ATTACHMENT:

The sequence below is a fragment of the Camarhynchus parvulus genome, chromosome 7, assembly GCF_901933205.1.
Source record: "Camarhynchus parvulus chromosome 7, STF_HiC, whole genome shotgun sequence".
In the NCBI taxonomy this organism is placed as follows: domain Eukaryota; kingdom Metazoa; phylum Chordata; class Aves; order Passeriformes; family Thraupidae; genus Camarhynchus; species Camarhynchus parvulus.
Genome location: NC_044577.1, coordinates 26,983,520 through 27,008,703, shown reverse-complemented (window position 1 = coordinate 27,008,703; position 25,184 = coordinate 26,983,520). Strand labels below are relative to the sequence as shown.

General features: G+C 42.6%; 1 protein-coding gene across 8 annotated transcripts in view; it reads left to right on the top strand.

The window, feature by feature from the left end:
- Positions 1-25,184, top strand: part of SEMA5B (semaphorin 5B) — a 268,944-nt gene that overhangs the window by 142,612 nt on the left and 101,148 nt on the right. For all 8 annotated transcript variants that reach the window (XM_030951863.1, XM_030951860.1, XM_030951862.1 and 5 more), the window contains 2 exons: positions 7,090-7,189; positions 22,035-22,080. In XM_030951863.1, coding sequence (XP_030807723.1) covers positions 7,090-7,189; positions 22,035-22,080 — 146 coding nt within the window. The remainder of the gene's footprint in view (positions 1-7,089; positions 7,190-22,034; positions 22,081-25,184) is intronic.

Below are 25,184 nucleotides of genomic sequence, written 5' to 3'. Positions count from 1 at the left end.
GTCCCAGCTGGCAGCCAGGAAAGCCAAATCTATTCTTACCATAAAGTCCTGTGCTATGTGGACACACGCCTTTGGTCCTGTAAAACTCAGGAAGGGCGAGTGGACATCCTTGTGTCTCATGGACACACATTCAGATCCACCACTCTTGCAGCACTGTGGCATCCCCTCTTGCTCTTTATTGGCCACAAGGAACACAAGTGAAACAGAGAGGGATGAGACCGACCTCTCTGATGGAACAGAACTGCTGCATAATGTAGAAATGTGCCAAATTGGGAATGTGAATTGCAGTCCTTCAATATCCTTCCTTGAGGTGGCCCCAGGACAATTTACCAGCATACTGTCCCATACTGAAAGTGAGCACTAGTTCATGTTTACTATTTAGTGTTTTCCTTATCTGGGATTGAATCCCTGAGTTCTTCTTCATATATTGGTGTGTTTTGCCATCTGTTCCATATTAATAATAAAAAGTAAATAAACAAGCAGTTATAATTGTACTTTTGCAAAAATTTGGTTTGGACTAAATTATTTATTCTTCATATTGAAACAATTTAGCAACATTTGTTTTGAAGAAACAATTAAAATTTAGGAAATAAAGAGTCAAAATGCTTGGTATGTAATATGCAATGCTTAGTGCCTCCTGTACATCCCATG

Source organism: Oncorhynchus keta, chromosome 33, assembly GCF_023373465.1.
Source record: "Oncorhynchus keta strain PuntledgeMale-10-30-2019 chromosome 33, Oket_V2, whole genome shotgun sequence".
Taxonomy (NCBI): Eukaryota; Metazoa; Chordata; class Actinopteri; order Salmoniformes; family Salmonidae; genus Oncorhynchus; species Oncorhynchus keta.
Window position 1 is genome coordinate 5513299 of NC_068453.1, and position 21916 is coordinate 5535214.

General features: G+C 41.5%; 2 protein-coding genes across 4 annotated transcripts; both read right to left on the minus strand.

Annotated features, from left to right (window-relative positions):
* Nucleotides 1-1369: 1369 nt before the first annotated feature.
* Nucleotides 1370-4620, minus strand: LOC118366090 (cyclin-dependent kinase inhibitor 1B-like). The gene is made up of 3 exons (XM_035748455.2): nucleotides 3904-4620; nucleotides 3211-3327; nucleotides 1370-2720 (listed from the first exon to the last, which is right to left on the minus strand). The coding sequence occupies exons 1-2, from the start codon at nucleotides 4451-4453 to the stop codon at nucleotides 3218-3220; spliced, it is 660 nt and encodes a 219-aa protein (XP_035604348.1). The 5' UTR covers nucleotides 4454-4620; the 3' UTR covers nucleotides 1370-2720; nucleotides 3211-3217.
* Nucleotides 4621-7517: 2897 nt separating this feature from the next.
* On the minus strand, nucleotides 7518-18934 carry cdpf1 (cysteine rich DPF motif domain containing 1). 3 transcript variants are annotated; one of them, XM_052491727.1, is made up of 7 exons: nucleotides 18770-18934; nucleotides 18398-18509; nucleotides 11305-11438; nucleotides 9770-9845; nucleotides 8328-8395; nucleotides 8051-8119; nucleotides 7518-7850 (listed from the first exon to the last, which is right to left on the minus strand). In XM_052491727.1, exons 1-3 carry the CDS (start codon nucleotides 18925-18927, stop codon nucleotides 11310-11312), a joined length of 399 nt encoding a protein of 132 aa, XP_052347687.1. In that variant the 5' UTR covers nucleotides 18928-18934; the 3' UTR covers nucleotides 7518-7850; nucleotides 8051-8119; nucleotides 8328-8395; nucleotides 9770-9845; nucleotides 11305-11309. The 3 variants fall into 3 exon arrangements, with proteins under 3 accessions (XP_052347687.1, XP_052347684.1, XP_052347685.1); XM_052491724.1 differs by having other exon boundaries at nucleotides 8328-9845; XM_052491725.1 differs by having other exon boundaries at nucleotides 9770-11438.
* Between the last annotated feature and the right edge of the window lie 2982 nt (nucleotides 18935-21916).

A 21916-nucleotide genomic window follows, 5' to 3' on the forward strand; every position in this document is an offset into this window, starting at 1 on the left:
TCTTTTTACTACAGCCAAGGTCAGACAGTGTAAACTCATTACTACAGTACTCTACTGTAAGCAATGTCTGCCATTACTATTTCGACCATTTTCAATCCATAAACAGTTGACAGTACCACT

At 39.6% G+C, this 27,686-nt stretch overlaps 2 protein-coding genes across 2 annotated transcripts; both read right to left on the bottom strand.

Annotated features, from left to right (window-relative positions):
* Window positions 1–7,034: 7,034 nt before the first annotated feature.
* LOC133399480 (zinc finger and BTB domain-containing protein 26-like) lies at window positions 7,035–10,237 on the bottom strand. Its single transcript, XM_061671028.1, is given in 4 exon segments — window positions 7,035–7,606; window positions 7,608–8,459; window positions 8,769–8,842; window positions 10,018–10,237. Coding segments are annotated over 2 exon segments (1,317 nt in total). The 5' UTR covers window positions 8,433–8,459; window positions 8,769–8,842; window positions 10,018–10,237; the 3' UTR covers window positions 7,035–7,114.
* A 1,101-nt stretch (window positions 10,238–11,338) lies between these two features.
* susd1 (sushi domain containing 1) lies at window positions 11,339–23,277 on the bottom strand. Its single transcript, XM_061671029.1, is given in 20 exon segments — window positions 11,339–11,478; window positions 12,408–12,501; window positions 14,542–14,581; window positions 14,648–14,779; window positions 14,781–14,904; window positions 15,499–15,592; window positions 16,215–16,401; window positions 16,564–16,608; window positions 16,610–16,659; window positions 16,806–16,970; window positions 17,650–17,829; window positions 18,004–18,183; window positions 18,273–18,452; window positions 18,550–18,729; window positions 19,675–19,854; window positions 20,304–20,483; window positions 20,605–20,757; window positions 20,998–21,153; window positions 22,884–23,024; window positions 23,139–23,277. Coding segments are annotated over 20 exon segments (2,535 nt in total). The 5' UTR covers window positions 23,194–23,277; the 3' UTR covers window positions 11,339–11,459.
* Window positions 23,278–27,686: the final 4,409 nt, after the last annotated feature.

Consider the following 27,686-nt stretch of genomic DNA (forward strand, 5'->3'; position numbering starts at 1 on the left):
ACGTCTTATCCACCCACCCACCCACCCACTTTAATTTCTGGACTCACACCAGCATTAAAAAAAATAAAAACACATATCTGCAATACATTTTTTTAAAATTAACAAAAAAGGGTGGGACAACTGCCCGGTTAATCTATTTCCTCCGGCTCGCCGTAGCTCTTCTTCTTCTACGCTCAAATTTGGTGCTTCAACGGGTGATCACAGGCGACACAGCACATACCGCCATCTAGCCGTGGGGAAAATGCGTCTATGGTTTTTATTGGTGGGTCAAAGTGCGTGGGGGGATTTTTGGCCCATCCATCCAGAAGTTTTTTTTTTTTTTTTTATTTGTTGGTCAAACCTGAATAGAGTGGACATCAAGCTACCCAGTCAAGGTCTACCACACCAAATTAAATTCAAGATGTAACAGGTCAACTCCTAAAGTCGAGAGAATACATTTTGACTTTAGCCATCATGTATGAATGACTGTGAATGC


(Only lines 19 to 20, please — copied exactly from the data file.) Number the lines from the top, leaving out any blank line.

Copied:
* On the minus strand, nucleotides 7518-18934 carry cdpf1 (cysteine rich DPF motif domain containing 1). 3 transcript variants are annotated; one of them, XM_052491727.1, is made up of 7 exons: nucleotides 18770-18934; nucleotides 18398-18509; nucleotides 11305-11438; nucleotides 9770-9845; nucleotides 8328-8395; nucleotides 8051-8119; nucleotides 7518-7850 (listed from the first exon to the last, which is right to left on the minus strand). In XM_052491727.1, exons 1-3 carry the CDS (start codon nucleotides 18925-18927, stop codon nucleotides 11310-11312), a joined length of 399 nt encoding a protein of 132 aa, XP_052347687.1. In that variant the 5' UTR covers nucleotides 18928-18934; the 3' UTR covers nucleotides 7518-7850; nucleotides 8051-8119; nucleotides 8328-8395; nucleotides 9770-9845; nucleotides 11305-11309. The 3 variants fall into 3 exon arrangements, with proteins under 3 accessions (XP_052347687.1, XP_052347684.1, XP_052347685.1); XM_052491724.1 differs by having other exon boundaries at nucleotides 8328-9845; XM_052491725.1 differs by having other exon boundaries at nucleotides 9770-11438.
* Between the last annotated feature and the right edge of the window lie 2982 nt (nucleotides 18935-21916).